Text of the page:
Widow who set up foundation in memory of husband aims to get more farmers taking care of their mental health

Last summer, Daniel Picton-Jones took his own life. He was an agricultural contractor with a wife and young family. While still coming to terms with his death, his widow Emma decided she had to find something positive in the tragedy. So she started the DPJ Foundation, specifically aimed at supporting people’s mental health in rural communities.

The risk of suicide for men working in the agricultural industry is almost twice as high as average, according to the Office for National Statistics, with stress, anxiety and isolation all contributing factors.

Emma told ITV News she knew her husband had suffered from mental health problems for a number of years and he had sought help in the past, but found counselling wasn’t for him.

I decided very early on that we needed to try and help other people in his situation. I hated the thought of anybody having to go through what myself and my children have gone through. I hated the thought of anyone having to have that conversation. In my mind if I could try and stop someone having to have that conversation by supporting those people, then that for me is a job well done in Daniel’s memory - and the foundation was really born from there.

Emma Picton-Jones

Emma says she knew she would never have got her father or grandfather, both of whom were farmers, to a support group. Instead, she used money donated at Daniel’s funeral to fund mental health awareness training for 38 people who worked in the agricultural community, including vets, union representatives and others who have contact with farmers on a daily basis. That training included spotting the signs of anxiety, stress, depression and other mental health illness so they can point people in the right direction to get support.

Emma Picton-Jones wants to help raise awareness of mental health in rural areas. Credit: ITV Wales

At first it shocked me to find out that men in agriculture carry one of the highest rates of suicide, and then actually I started thinking about it more and it’s not a shock really. You look at the stress and the pressure that they're under on a daily basis and it's quite understandable why these men are choosing that option. So what we want to look at really is how we can ease isolation in that community and kind of really look at giving men in that community the support that they need.

Emma Picton-Jones

In the first few months of the foundation, around £12,000 had been donated, helping them to do more work in the community.

The next step of that is providing talking therapy sessions, through which people can be referred to counselling funded by the foundation.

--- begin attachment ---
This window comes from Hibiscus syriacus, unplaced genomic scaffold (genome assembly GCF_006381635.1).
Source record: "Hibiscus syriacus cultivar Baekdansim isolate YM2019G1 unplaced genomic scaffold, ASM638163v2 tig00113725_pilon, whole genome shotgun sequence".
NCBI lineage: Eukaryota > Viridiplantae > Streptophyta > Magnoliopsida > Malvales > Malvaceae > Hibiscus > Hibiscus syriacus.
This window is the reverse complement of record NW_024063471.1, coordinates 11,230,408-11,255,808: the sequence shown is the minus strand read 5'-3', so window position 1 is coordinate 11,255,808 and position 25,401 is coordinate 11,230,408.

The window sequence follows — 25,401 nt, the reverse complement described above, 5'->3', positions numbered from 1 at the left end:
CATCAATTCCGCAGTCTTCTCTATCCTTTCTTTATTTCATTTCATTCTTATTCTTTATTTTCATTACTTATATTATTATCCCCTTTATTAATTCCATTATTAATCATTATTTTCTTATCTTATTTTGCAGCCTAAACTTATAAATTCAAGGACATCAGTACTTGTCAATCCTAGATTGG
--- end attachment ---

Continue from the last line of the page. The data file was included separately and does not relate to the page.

To date, the charity has raised around £25,000. Emma says that while it’s difficult to gauge how many people it has helped, she’s had people contact her on social media opening up about their mental health and how they have been inspired to seek help.

Emma hopes the foundation will help her children, Mali and Trystan, understand mental health issues later in life. Credit: ITV Wales

I like to think that we’ve let people know that it’s okay to not be okay, and let people know it’s okay to have a mental health problem and the support is there if you need it. It’s really hard to put the last year into words. It was understandably the most harrowing and difficult time of my entire life, but it’s also been the most exciting and exhilarating time because I finally feel that i’m doing something worthwhile. And I feel like i’m doing something positive for him. And whereas I always felt I wasn’t able to help him before, I feel like I’m perhaps trying to help him now, and I’m helping him through his memory. For me it’s a positive thing, for me to be able to go and do something positive and show my children something positive as well.

Emma Picton-Jones

Emma also hopes the work the foundation does will help her children understand mental health issues more and learn to talk about them.

They need to be able to reflect on their dad in a positive way. I’m hoping through the work of the foundation that the children will grow up having a better understanding of why he did what he did, because it’s a very difficult thing to get your head around and understand - it took me a while to get my head around and understand it. So if I can give them the good steps to understand mental health and how to have good mental health as well, then that for me is the most important thing.

Emma Picton-Jones

Watch Megan Boot's report:

If you or someone you know wants to talk about mental health issues, here are some helpful numbers:

  • Mind Cymru - 0300 123 3393

  • Samaritans - 116 123

  • Mental Health Helpline Wales - 0800 132737